In my previous article, I talked about how AWS Chalice helps you quickly build a Python-based serverless application and deploy it on AWS within a few minutes.

While it was a quick and fun prototype, Python may not be the language of choice for many when it comes to running large scale production applications.

Many organisations use Java as their primary development language, and a lot of developers are also moving towards newer languages like Go.

In this article, I will walk you through the steps required to build and deploy the same serverless application that gets the latest news from Google News. But this time, we will use the AWS Serverless Application Model (SAM) and Java for our development.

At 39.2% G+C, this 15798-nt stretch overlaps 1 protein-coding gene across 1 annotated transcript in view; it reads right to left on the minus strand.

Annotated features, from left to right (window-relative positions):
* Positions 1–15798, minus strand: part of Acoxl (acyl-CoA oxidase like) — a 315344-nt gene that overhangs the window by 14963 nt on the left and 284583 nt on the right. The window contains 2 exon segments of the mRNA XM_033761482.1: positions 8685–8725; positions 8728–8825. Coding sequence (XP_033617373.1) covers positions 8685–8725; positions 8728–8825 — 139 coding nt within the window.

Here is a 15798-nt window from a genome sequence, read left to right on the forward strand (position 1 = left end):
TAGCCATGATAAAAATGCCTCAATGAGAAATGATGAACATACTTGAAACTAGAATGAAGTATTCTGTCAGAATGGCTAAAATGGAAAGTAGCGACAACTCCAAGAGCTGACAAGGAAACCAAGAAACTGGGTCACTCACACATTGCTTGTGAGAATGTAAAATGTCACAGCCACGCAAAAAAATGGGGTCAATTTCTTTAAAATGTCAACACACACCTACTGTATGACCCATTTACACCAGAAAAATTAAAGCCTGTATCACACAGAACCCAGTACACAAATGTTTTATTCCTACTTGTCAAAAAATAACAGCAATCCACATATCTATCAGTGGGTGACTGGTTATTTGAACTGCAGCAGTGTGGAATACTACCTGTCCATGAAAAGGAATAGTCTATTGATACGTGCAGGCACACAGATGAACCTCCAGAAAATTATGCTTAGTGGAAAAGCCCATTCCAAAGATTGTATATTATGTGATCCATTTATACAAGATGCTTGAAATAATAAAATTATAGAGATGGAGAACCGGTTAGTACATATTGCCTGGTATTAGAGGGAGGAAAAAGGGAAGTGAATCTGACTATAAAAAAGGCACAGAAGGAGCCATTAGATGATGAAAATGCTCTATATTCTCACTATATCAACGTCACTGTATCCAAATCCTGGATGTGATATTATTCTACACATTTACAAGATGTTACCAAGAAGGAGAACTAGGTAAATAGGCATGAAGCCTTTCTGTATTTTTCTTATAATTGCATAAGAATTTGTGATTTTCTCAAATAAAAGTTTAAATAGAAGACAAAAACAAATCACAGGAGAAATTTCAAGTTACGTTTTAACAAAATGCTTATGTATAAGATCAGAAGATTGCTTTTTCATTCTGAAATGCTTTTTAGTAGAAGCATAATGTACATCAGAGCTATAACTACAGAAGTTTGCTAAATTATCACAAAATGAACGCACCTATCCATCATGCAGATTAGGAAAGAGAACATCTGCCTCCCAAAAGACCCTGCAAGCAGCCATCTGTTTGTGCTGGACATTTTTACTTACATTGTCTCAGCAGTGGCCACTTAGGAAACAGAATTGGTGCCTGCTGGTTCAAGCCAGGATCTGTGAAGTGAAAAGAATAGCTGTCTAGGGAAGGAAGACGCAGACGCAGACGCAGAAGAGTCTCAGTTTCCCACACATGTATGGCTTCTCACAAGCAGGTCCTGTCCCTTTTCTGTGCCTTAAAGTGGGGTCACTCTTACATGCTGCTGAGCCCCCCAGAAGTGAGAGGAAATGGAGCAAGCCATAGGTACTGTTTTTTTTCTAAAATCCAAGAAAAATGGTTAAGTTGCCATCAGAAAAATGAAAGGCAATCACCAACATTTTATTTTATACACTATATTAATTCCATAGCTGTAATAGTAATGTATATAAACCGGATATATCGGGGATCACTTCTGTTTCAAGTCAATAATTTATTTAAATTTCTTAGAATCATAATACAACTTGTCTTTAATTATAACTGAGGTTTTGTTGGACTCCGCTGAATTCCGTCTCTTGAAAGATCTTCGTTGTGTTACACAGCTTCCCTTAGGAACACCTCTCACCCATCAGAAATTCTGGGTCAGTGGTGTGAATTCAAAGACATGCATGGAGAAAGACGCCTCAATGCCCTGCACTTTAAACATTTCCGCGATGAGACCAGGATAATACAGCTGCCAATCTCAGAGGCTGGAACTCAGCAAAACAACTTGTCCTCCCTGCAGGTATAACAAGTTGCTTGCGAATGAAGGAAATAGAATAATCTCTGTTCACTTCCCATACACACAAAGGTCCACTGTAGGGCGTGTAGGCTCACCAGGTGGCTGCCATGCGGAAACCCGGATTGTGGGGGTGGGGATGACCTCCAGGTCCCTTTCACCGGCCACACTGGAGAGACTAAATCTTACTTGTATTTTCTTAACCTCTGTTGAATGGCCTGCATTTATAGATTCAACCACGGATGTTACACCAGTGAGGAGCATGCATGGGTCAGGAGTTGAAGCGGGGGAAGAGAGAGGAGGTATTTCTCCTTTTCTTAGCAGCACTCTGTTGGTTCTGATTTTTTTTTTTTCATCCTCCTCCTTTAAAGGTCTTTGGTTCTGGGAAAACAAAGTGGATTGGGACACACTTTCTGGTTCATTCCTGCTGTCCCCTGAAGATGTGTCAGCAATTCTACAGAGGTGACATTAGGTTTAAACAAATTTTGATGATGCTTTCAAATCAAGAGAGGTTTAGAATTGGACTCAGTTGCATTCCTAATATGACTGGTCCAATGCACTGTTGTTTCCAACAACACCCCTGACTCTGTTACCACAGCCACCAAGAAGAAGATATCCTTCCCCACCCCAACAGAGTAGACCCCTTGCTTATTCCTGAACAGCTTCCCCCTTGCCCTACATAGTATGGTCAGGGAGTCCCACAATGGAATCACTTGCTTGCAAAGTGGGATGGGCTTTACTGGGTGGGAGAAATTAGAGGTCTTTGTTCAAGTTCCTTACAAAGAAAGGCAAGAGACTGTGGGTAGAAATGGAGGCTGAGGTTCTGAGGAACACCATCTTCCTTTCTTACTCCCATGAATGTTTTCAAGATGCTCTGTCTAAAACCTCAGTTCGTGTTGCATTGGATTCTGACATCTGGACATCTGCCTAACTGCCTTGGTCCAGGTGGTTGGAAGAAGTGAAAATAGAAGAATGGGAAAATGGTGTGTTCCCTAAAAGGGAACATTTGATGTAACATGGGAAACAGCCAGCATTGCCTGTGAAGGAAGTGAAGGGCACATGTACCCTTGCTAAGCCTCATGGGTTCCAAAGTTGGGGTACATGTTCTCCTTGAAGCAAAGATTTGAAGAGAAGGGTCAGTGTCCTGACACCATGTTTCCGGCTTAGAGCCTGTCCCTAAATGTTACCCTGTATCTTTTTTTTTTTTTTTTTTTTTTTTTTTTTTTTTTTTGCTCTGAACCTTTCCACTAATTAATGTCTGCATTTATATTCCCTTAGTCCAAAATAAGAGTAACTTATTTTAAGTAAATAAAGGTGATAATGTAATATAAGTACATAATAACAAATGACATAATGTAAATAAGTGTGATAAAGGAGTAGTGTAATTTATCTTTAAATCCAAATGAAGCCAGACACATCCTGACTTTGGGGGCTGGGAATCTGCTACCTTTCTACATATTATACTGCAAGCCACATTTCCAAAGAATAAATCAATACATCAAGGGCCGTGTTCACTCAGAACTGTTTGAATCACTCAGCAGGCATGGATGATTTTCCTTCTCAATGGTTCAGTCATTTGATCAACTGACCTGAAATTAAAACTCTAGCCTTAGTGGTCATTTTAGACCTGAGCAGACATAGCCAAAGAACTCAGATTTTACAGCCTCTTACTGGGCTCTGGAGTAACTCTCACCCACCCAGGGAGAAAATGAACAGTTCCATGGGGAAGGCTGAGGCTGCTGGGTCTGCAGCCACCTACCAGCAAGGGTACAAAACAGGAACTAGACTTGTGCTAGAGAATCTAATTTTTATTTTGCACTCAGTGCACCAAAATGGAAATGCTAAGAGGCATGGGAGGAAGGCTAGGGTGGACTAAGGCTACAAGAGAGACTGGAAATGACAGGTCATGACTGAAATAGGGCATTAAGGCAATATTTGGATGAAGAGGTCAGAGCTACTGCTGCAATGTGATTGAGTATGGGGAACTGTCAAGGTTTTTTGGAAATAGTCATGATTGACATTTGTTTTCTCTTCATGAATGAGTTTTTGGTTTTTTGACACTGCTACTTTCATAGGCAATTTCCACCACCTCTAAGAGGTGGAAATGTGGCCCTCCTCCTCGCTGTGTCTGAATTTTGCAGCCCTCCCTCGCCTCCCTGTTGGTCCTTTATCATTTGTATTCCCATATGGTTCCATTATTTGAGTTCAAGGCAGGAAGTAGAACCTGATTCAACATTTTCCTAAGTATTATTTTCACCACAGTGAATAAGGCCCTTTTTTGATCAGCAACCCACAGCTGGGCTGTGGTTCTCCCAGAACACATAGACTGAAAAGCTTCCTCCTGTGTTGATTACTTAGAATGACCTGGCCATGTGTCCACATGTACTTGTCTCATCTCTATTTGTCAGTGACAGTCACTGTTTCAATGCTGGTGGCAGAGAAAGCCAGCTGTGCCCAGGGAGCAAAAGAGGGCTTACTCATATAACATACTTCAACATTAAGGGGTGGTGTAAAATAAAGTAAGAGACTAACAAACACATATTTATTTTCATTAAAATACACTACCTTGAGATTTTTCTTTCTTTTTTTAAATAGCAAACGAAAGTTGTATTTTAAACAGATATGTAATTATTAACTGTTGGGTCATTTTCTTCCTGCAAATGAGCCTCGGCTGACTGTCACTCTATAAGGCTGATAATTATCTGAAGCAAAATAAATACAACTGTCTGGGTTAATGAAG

Like Chalice, the AWS SAM CLI offers a rich set of tools that enable developers to build serverless applications quickly.

Prerequisites

This tutorial requires an AWS account. If you don’t have one already, go ahead and create one. Our application is going to use only the free-tier resources, so cost shouldn’t be an issue.

You also need to configure security and create users and roles for your access.

How to Configure AWS Credentials

SAM uses the AWS Command Line Interface (CLI) behind the scenes to deploy the project. If you haven’t used AWS’s CLI before to work with AWS resources, you can install it by following the guidelines here.

Once installed, you need to configure your AWS CLI to use the credentials from your AWS account.

How to Install SAM

Next, you need to install SAM. We will be using Java in this tutorial, but you can use any language runtime supported by AWS Lambda.